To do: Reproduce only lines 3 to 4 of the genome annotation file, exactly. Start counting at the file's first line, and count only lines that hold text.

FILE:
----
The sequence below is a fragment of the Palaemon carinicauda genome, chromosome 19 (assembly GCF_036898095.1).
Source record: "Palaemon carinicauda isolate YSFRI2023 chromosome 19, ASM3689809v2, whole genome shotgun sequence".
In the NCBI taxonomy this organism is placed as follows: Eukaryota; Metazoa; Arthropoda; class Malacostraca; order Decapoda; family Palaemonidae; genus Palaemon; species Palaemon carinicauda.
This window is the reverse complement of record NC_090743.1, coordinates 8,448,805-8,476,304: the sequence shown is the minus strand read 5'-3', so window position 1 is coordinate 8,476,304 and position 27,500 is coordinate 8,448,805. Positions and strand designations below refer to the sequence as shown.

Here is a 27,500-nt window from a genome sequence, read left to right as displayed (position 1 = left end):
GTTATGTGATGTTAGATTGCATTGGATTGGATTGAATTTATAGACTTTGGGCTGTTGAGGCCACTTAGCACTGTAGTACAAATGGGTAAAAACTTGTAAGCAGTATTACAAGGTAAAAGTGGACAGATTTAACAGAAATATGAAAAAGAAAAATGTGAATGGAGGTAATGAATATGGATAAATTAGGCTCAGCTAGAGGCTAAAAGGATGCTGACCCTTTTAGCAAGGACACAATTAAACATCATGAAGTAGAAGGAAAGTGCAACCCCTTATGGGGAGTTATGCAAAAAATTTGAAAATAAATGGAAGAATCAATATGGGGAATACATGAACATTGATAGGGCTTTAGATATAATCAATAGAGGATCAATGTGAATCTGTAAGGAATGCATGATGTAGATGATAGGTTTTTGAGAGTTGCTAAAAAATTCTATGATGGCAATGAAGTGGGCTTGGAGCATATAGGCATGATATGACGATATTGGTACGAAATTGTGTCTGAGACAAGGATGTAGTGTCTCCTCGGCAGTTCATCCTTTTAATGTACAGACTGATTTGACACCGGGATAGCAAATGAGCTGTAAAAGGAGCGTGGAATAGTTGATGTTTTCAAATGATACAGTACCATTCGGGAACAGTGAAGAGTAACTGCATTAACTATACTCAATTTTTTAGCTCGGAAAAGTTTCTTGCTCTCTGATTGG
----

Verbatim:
In the NCBI taxonomy this organism is placed as follows: Eukaryota; Metazoa; Arthropoda; class Malacostraca; order Decapoda; family Palaemonidae; genus Palaemon; species Palaemon carinicauda.
This window is the reverse complement of record NC_090743.1, coordinates 8,448,805-8,476,304: the sequence shown is the minus strand read 5'-3', so window position 1 is coordinate 8,476,304 and position 27,500 is coordinate 8,448,805. Positions and strand designations below refer to the sequence as shown.